Gold Has No Value

Christian DeHaemer

Updated April 25, 2011

There is no reason for gold.

It holds no intrinsic value, despite what the pundits would tell you. The whole industry is one of futility.

People spend untold fortunes and countless lives searching for it.

Cortés, for example, destroyed an empire in the Americas for the yellow metal. Spain was created and destroyed in turn because of gold.

They say many of his men drowned, weighed down by gold as they tried to escape through the canals of the Aztec capital…

When opportunists do happen to find this shiny yellow metal, they expend vast amounts of energy to pull it out of the ground, refine it, and then bury it in neat stacks in a vault, returning it underground. Only now they have the added expense of guarding it.

If they were smart, they would sell it where it is. Just issue some paper for the unrefined gold deep underground. Imagine the cost savings…

The great explorer Captain Cook — after he discovered the Sandwich Islands and before he was eaten by the Maori — discovered a unique economy among the Polynesians.

He found a people who traded rocks deep under the ocean that no one had ever seen.

Certain unseen rocks were big, special, and had value by common consent. A man would trade an undersea boulder for a wife or a pig.

Imagine the rich islander who spent his life gathering all of these rocks only to find that the Haole preferred gold coins…

In New Amsterdam, the burgers traded wampum, belts of beads made by the Indians.

In Africa, they are still digging up trade beads whose only value today is in their age.

And so it shall be with gold.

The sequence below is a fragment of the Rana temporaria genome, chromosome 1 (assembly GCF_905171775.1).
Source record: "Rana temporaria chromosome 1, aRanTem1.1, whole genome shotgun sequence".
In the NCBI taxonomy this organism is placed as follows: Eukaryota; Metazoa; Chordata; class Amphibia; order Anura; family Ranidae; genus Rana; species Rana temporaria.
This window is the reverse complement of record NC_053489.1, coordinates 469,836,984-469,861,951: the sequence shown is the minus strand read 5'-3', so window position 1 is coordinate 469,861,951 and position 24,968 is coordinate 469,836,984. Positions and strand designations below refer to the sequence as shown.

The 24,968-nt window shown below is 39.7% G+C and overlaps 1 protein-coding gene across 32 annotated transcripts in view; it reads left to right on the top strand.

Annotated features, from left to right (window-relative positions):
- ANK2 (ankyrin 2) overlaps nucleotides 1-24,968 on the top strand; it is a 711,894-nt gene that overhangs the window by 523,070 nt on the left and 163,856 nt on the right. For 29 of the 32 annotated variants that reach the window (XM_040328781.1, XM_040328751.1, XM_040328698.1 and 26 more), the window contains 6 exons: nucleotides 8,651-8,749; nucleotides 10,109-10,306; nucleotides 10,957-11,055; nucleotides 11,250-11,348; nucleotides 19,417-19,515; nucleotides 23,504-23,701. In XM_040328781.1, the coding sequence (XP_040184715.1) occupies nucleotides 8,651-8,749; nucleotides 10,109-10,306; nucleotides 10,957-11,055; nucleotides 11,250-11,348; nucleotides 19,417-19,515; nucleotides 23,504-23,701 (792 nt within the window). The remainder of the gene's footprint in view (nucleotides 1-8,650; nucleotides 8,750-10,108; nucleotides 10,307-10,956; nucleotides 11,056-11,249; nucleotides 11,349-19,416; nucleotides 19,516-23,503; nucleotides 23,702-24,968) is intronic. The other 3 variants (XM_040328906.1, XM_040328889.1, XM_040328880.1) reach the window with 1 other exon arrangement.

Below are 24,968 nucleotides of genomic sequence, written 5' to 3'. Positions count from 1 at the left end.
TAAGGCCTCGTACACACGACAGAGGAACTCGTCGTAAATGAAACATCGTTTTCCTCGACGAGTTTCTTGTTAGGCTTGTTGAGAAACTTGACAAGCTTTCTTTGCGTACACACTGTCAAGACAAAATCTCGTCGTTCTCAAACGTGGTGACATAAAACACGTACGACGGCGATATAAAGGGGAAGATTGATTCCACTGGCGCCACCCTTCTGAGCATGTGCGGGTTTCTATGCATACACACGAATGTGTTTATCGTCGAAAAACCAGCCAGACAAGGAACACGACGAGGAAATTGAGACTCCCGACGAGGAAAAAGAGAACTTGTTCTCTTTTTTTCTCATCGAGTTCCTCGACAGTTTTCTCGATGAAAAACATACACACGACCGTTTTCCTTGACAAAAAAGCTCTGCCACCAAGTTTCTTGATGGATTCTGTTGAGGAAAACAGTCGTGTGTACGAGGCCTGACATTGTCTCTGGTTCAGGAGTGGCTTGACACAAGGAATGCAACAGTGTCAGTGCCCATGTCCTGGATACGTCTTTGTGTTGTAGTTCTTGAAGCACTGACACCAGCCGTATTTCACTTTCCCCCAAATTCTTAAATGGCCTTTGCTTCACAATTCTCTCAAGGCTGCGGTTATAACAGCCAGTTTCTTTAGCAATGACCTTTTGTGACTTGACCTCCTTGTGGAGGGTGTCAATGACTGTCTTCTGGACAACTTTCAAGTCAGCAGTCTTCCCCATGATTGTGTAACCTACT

But not yet, dear reader. Not yet…

When I was a child in the late 1970s, my grandparents would give out silver dollars as gifts when they saw us.

My Aunt Janet gave me a pre-1963 set of coins for Christmas. They came on blue velvet and swaddled in a plastic case. 

My parents invested my college money in a gold fund. When it came time to use it, most of the value had dissipated.

But there is a new generation of buyers out there — and they are buying.

No top yet…

gold april 22

The greatest thing about gold is that its value is unknowable. It reminds me of the dot-com boom of the late 1990s.

Thousands of words are written about gold, but most of them say nothing. 

This is a good thing.

The same gold writers who made a fortune selling shares to the public in the 1970s — and wallowed through the down times in the 80s and 90s — are back. And they’re making even more today.

You see, because gold (much like AOL and back in the day) has no logical means of value, you can’t compare it to earnings.  You can’t even really compare it to the dollar or any other currency.

To talk of gold in inflation terms is like a snake eating its own tail.

Thus, Wall Street can sell it any way they want — price to eyeballs, price to clicks, wedding season in India, or the ultimate storehouse of value. 

They say an ounce of gold throughout history will buy you a nice suit. This was true in the market place of Rome, as it is at Brooks Brothers. I would argue $1,512 would buy a mighty nice piece of kit, and Men’s Warehouse sells two suits for a hundred bucks.

I know when to sell

Though I don’t imagine myself to be old, I’ve seen this movie before…

There will come a time within the next two years when your neighbor will brag to you about a gold mine he owns in the Yukon, your barber will talk of owning silver coins, and your wife will sell your grandma’s necklace at the strip mall for ready cash.

While all this is going on, the price of gold will spike to highs that will seem absurd. Volume will be up tenfold, and the price of gold will lead the news.

But what will really kill the gold bull will be when Congress gets serious about the debt and the Fed hikes interest rates to bring down inflation…

And that’s not even close to happening.

There is still a fortune to be made on the buy side.


Christian DeHaemer
Editor, Wealth Daily

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